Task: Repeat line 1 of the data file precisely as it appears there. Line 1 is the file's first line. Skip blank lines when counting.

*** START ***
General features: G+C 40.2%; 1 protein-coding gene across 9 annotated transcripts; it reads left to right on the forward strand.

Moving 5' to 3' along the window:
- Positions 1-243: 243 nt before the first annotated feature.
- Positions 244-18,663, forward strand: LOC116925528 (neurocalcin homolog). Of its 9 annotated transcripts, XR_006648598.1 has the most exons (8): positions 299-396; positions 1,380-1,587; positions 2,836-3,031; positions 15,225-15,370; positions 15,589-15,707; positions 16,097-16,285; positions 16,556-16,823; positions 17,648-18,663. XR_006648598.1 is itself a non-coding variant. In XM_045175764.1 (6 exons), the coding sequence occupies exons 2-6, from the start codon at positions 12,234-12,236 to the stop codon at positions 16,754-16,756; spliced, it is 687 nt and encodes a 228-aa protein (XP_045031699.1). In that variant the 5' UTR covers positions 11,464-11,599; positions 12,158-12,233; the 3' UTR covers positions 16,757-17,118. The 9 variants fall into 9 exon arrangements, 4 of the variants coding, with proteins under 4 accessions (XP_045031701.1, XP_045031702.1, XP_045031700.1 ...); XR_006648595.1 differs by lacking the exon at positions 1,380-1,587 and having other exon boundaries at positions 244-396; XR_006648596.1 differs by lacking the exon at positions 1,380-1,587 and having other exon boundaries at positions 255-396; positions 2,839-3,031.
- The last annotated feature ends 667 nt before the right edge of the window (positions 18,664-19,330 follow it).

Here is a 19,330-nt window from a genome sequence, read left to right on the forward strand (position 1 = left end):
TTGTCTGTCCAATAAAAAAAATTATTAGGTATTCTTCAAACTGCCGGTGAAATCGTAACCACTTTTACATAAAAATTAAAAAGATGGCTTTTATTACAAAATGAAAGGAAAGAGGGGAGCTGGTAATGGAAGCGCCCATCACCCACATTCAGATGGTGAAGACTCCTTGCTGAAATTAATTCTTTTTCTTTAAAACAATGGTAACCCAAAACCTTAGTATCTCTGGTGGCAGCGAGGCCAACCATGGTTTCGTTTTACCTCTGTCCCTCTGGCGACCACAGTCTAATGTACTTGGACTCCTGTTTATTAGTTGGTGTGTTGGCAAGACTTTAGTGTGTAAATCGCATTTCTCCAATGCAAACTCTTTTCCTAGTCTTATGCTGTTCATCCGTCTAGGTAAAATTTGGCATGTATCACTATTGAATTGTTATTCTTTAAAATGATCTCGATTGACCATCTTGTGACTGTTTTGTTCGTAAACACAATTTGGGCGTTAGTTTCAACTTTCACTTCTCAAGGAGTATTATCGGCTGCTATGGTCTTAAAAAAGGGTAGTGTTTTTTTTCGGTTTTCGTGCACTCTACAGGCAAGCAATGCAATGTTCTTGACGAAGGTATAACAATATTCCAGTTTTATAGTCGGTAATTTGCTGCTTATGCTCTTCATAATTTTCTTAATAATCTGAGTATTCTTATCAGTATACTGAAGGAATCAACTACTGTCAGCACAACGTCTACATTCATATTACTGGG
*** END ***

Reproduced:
General features: G+C 40.2%; 1 protein-coding gene across 9 annotated transcripts; it reads left to right on the forward strand.